Christ in Amos:

Amos' prophecies reveal Christ in three ways.

(1) The major theme of Amos-judgment against the nations and the unfaithful of Israel and Judah-foreshadows the judgment that comes in Christ. The New Testament teaches that Christ will judge those who turn against God (John 5:21-27; Rom. 2:12-16), including people in covenant with God (Heb. 10:26-30; 1 Pet. 4:17; Rev. 2:4-5, 14-16, 20-23; 3:1-3, 15-19). Christ ultimately fulfills the theme of judgment in Amos.

(2) Amos 9:11-15 speaks of the restoration promised to Israel and Judah after exile. Following the pattern laid down by Moses (Lev. 26:1-46; Deut. 4:15-31; 28:1-68), Amos announced that the exile would be followed by a time of great blessings for God's people. After the failures of those who returned to the land in 539 B.C., these restoration prophecies began to be fulfilled. The New Testament explains the initial fulfillment of these restoration prophecies in the giving of the Spirit as the down payment for the believers' inheritance in Christ's first coming (Eph. 1:14), as well as their final fulfillment in the new heavens and the new earth when Christ returns (Rev. 21:1).

(3) Amos spoke of the restoration of "David's fallen tent" - his David's royal dynasty (Amos 9:11). This prediction indicated that sometime after the exile, a son of David would lead the people of God to victory over the nations (Amos 9:12) and secure for them eternal safety (Amos 9:15). This prophecy is fulfilled by Jesus, the final, royal Son of David (Matt. 1:1; Luke 1:32-33; Rev. 22:16). Jesus rose to the throne of the house of David in his resurrection and ascension (Acts 2:25-36). He reigns now and engages in holy war against the nations through the Gospel (Acts 15:13-19; 1 Cor. 15:23-25). Ultimately, he will defeat all of his enemies and consummate the already initiated and continuing divine Kingdom when he returns in glory (Acts 2:34-36; Rev. 19:11-21; 21:1-22:5).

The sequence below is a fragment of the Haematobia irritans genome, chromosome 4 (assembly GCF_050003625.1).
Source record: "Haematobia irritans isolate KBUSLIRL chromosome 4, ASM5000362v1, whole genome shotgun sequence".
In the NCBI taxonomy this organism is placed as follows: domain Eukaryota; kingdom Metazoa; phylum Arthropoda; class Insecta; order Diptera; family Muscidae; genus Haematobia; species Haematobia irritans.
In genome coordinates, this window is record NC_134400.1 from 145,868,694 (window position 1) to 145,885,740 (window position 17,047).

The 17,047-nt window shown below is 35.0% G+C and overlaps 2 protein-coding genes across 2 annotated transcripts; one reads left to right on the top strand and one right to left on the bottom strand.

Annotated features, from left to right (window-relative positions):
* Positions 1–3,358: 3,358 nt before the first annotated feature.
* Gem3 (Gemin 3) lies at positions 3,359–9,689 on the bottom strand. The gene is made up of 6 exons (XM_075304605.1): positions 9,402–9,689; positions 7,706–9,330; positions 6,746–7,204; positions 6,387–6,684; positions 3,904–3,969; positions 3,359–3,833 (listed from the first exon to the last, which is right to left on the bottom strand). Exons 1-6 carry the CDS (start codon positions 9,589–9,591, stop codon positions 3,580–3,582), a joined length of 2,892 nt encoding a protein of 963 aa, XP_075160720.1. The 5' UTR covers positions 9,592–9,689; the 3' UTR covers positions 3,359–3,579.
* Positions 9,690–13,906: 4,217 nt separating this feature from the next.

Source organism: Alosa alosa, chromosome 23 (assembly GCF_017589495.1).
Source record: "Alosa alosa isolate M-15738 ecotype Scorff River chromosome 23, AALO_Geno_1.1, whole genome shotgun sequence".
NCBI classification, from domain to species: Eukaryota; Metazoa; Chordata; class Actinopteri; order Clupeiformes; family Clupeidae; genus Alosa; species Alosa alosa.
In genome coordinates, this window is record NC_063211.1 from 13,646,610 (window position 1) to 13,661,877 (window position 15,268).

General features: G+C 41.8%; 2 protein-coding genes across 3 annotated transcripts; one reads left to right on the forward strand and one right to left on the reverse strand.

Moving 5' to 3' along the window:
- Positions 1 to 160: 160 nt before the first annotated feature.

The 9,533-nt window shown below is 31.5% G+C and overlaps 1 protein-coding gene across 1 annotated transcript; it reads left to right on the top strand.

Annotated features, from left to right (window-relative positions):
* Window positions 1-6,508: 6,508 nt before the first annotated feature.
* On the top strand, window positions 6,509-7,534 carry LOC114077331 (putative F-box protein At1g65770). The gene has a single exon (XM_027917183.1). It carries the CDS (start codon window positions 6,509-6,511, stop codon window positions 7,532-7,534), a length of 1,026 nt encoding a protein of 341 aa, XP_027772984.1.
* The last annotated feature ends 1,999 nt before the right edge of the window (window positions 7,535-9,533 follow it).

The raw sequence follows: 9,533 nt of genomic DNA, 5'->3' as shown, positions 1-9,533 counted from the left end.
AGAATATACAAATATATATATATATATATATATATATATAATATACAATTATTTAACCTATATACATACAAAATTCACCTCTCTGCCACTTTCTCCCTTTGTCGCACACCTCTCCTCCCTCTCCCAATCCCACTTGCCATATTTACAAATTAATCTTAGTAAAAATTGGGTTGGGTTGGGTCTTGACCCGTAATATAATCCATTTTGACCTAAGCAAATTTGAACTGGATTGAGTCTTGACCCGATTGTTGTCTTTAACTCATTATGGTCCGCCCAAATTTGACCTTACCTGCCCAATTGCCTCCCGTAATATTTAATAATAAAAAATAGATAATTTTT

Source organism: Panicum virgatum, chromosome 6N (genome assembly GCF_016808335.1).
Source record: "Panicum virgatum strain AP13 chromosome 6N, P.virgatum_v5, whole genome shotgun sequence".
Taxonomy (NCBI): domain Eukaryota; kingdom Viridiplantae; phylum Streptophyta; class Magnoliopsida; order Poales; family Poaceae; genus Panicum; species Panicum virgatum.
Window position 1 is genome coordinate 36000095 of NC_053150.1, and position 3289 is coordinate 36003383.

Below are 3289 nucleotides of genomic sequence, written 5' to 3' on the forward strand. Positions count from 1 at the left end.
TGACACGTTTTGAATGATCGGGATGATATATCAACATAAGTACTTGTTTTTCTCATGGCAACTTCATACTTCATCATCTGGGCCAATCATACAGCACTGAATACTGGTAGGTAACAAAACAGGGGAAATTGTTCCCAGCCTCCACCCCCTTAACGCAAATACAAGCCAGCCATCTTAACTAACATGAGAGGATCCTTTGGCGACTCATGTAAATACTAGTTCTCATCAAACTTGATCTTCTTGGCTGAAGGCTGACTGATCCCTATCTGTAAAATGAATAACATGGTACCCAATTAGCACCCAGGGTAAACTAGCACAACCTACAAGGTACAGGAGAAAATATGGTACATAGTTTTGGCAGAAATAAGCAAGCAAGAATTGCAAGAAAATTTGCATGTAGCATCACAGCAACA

Notes from the NIV Spirit of the Reformation Study Bible, Dr. Richard Pratt, ed. (Zondervan, 2003).

Introduction Material:

Introduction to the Prophetic Books

Copyright:

Copyright, Authors, and Theological Editors of the SORSB

Answer by Dr. Richard L. Pratt, Jr.

Dr. Richard L. Pratt, Jr. is Co-Founder and President of Third Millennium Ministries who served as Professor of Old Testament at Reformed Theological Seminary and has authored numerous books.